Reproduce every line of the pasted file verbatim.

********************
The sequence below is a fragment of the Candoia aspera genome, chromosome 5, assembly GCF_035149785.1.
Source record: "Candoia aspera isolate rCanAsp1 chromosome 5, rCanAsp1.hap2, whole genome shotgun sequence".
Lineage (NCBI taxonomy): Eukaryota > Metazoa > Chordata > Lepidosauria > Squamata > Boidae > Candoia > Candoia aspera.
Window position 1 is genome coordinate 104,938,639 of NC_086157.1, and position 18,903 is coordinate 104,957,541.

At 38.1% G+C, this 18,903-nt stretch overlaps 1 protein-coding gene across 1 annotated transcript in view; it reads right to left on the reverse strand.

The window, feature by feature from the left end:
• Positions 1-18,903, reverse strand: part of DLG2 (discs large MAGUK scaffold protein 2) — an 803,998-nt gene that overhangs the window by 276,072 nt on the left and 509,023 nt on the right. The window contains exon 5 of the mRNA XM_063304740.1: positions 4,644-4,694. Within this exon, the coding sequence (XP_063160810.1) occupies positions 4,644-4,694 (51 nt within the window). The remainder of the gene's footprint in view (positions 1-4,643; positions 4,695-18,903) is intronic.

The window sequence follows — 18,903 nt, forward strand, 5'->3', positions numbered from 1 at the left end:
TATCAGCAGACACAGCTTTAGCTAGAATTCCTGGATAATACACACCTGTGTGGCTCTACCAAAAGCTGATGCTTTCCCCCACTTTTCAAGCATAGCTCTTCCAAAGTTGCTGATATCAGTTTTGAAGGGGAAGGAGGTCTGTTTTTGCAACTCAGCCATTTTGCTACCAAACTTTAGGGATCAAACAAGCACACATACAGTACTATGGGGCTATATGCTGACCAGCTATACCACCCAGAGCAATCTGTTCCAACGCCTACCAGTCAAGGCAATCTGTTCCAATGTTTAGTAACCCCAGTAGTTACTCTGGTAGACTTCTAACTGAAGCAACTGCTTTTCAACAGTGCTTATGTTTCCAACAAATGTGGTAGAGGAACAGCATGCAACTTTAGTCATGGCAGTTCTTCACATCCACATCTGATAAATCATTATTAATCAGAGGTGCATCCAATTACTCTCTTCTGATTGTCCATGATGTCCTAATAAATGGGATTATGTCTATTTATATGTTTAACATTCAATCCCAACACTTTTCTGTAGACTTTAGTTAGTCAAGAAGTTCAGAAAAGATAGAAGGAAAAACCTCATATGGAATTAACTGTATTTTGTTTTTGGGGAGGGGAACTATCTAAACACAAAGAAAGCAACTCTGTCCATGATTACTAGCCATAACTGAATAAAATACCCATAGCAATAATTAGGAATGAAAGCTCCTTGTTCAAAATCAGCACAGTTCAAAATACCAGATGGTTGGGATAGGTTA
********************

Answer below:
The sequence below is a fragment of the Candoia aspera genome, chromosome 5, assembly GCF_035149785.1.
Source record: "Candoia aspera isolate rCanAsp1 chromosome 5, rCanAsp1.hap2, whole genome shotgun sequence".
Lineage (NCBI taxonomy): Eukaryota > Metazoa > Chordata > Lepidosauria > Squamata > Boidae > Candoia > Candoia aspera.
Window position 1 is genome coordinate 104,938,639 of NC_086157.1, and position 18,903 is coordinate 104,957,541.

At 38.1% G+C, this 18,903-nt stretch overlaps 1 protein-coding gene across 1 annotated transcript in view; it reads right to left on the reverse strand.

The window, feature by feature from the left end:
• Positions 1-18,903, reverse strand: part of DLG2 (discs large MAGUK scaffold protein 2) — an 803,998-nt gene that overhangs the window by 276,072 nt on the left and 509,023 nt on the right. The window contains exon 5 of the mRNA XM_063304740.1: positions 4,644-4,694. Within this exon, the coding sequence (XP_063160810.1) occupies positions 4,644-4,694 (51 nt within the window). The remainder of the gene's footprint in view (positions 1-4,643; positions 4,695-18,903) is intronic.

The window sequence follows — 18,903 nt, forward strand, 5'->3', positions numbered from 1 at the left end:
TATCAGCAGACACAGCTTTAGCTAGAATTCCTGGATAATACACACCTGTGTGGCTCTACCAAAAGCTGATGCTTTCCCCCACTTTTCAAGCATAGCTCTTCCAAAGTTGCTGATATCAGTTTTGAAGGGGAAGGAGGTCTGTTTTTGCAACTCAGCCATTTTGCTACCAAACTTTAGGGATCAAACAAGCACACATACAGTACTATGGGGCTATATGCTGACCAGCTATACCACCCAGAGCAATCTGTTCCAACGCCTACCAGTCAAGGCAATCTGTTCCAATGTTTAGTAACCCCAGTAGTTACTCTGGTAGACTTCTAACTGAAGCAACTGCTTTTCAACAGTGCTTATGTTTCCAACAAATGTGGTAGAGGAACAGCATGCAACTTTAGTCATGGCAGTTCTTCACATCCACATCTGATAAATCATTATTAATCAGAGGTGCATCCAATTACTCTCTTCTGATTGTCCATGATGTCCTAATAAATGGGATTATGTCTATTTATATGTTTAACATTCAATCCCAACACTTTTCTGTAGACTTTAGTTAGTCAAGAAGTTCAGAAAAGATAGAAGGAAAAACCTCATATGGAATTAACTGTATTTTGTTTTTGGGGAGGGGAACTATCTAAACACAAAGAAAGCAACTCTGTCCATGATTACTAGCCATAACTGAATAAAATACCCATAGCAATAATTAGGAATGAAAGCTCCTTGTTCAAAATCAGCACAGTTCAAAATACCAGATGGTTGGGATAGGTTA